Correction appended, Jan. 12
Last week's chaotic violence in Paris reached a spectacular climax on Friday afternoon, when a lone gunman stormed through the doors of a kosher supermarket, Kalashnikov blazing, and took its customers siege. Four hostages died in the terrifying four-hour ordeal. Amedy Coulibaly's assault in Paris's easternmost neighborhood appeared to erupt out of nowhere after days dominated by the Charlie Hebdo massacre; it jangled already frayed French nerves and pushed security forces close to a breaking point.
The attack has been an intense shock to France's 600,000 Jews. On Friday night, the city's ornate Grand Synagogue in the traditional Jewish district of the Marais cancelled its Sabbath services for the first time in 70 years, when the neighborhood was under Nazi occupation.
And yet, despite the deep shock, French Jews say the very fact that there was a deadly assault on a kosher supermarket comes as little surprise.
For months, indeed years now, French Jewish leaders have been warning government officials, journalists and each other that they sense a creeping anti-Semitism in the country, and that they increasingly feel a strong unease about their own security. About 7,000 French Jews left the country during 2014, according to the Jewish Agency for Israel, with many emigrating to Israel; that number is double the figure from 2013.
Some community leaders say hate speech against Jews has exploded in recent times, defanged of its stigma, thanks in part to figures like the hugely popular French-Cameroonian actor Dieudonné (recently profiled in TIME), whose one-man shows feature jokes about the Holocaust and play to packed audiences in Paris. And while statistics are difficult to confirm, Jewish organizations report rocketing numbers of anti-Semitic aggression, such as people desecrating Jewish gravestones and scrawling anti-Jewish graffiti. Last June, a small group of Muslims attacked Jewish stores and a synagogue in a Paris suburb. Sooner or later, many Jewish leaders have warned, there would be a truly violent attack.
That violent attack has now occurred. And as Jews absorb the tragedy, many say they believe the killings prove that their fears have been well-grounded, rather than exaggerated nervousness, as some French have believed. "There is a feeling of anger, and yet in a way this was expected," Sasha Reingewirtz, president of the Union of French Jewish Students, told TIME on Sunday. He said he and others now hope that Friday's attack will force a reckoning among non-French Jews about how to tackle anti-Semitism—and perhaps push French Muslim leaders to become far more vocal on the issue. "It is going to take years, but I really believe this week is a moment of change."
Witness Scenes From the Paris Hostage Standoff
Dan Kitwood—Getty Images
The first such signs of change might have come on Sunday, when hundreds of people arrived at the mammoth solidarity march carrying hand-written signs saying, "Je suis Juif," or "I am Jewish"—a symbolic show of empathy after the killings, even among those who were not in fact Jewish. Such overt support, Jewish leaders say, feels somewhat new. "I'm very hopeful," said Rabbi Tom Cohen, an American immigrant in Paris. "I think all these events will lead the French to think about things."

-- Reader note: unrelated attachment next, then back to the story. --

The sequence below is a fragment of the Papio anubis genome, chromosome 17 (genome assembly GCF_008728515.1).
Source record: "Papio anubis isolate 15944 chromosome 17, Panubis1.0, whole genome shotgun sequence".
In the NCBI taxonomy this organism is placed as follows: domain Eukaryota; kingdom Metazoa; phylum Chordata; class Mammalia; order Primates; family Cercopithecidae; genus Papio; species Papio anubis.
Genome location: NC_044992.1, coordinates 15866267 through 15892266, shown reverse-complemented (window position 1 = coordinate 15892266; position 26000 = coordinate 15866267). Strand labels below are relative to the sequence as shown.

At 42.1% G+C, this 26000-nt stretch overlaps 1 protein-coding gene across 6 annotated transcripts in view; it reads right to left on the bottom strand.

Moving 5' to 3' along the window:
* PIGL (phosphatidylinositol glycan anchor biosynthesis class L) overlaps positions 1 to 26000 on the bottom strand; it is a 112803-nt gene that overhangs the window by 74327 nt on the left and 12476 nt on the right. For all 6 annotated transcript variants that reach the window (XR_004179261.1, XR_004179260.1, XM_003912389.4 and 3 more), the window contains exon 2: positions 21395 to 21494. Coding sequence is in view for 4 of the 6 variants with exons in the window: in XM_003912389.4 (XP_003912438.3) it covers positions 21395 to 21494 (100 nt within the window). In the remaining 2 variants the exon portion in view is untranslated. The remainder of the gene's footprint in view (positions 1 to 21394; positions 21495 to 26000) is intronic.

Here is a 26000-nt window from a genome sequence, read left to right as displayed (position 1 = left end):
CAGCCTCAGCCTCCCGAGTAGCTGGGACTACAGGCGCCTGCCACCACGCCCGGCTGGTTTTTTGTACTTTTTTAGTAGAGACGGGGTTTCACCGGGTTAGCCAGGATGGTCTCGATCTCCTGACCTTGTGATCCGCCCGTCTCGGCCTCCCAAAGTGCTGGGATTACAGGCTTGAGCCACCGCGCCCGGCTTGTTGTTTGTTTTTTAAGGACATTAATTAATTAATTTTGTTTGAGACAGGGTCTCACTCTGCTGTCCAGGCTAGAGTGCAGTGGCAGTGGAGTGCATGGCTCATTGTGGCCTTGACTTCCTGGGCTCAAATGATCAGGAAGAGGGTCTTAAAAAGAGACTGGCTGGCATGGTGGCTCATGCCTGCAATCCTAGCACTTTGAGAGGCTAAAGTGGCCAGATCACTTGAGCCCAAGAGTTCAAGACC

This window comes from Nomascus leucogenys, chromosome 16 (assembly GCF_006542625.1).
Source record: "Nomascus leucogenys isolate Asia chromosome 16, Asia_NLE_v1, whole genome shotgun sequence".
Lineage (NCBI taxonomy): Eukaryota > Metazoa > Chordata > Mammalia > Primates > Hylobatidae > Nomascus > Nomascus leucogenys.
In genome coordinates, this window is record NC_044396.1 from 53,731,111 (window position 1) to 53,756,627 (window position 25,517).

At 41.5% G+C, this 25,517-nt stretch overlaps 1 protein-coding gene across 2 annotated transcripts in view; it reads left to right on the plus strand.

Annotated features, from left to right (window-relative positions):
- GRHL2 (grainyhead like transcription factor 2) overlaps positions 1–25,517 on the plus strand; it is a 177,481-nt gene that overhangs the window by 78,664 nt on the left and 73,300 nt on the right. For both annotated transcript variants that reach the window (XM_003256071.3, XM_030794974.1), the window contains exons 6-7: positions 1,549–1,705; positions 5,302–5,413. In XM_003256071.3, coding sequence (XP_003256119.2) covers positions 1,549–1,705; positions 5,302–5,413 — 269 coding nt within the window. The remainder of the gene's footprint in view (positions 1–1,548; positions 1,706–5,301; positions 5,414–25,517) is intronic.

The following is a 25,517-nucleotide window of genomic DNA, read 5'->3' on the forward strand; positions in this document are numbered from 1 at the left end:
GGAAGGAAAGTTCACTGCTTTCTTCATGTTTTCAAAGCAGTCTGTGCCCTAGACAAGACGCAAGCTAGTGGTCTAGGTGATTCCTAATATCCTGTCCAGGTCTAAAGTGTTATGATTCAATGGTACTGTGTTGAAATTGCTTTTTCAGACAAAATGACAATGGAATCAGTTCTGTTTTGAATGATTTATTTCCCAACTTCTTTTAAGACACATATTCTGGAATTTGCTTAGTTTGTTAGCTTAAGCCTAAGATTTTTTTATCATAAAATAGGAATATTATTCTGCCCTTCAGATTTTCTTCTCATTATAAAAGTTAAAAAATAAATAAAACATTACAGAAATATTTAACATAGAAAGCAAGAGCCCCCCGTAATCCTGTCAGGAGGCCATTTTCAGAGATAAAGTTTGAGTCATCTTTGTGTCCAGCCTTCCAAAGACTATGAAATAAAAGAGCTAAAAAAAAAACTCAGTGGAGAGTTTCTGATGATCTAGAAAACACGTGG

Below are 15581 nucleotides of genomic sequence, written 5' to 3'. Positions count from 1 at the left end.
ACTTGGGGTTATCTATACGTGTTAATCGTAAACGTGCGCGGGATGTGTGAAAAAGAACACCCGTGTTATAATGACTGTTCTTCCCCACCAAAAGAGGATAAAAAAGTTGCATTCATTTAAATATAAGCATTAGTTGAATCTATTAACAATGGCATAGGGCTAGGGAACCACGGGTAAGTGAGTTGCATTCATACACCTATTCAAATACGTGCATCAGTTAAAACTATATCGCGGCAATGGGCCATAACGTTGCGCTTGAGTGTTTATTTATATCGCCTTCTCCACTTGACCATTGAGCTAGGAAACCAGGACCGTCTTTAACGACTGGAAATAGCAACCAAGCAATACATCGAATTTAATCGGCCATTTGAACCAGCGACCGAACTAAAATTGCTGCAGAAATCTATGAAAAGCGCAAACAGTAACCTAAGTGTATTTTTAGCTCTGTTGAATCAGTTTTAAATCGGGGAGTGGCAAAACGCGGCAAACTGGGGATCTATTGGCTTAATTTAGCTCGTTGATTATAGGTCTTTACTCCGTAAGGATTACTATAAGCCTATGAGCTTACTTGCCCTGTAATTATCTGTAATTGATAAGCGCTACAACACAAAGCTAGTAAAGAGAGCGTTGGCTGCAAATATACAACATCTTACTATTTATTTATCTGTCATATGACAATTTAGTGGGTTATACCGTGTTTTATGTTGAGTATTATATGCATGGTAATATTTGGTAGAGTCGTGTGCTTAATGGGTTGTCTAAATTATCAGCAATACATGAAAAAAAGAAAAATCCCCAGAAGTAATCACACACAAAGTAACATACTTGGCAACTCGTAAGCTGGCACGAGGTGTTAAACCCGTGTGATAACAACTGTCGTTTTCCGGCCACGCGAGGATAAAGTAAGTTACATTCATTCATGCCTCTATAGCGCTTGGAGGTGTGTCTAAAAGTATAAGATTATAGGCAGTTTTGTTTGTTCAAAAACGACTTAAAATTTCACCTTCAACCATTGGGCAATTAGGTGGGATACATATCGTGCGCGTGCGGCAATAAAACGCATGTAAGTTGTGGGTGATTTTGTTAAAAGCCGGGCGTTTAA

There are still deep anxieties among French Jews, however. On Sunday, the traditional shopping day in the Marais, Jewish store-owners said they had at first hesitated to open their doors. Once they did so, they were planning to beef up security.
Louise Magnichever, who for 35 years has owned the neighborhood's Librairie du Temple, a Judaica bookstore, said she and her son Zeev would install metal shutters that could drop quickly in the event of an attack. Zeev was also considering buying a gun to keep inside the store, she admitted, "but against a Kalashnikov what good is it going to do?"
Indeed, despite the kumbaya feeling of Sunday's march—where Israeli Prime Minister Benjamin Netanyahu walked among numerous heads of state, just a few yards from Palestinian President Mahmud Abbas—Jewish leaders fear that little will be done to tackle anti-Semitism once the turmoil of this past week subsides. Muslim leaders equally complain of being stereotyped and, just like French Jews, sense a rising level of violence against them. Several mosques have suffered attacks since last Wednesday's massacre at the Charlie Hebdo office.
For now, both sides appear keen to work together against terror threats. On Saturday evening, several Islamic clerics joined a memorial service outside the site of Friday's hostage siege at the kosher supermarket, and others attended a ceremony with Netanyahu at the Grand Synagogue on Sunday. Whether all that leads to change is yet unclear, however. "I hope this is a wake-up call," said local real-estate agent Franck Cohen, 46, while standing on a sidewalk in the Marais on Sunday as thousands of people passed by in the unity march. "I hope this is the time they finally do something, rather than offer more words and empty assurances."
—With reporting by Jay Newton-Small / Paris
Correction: The original version of this article incorrectly stated that Zeev Magnichever was the husband of Louise Magnichever. He is her son.
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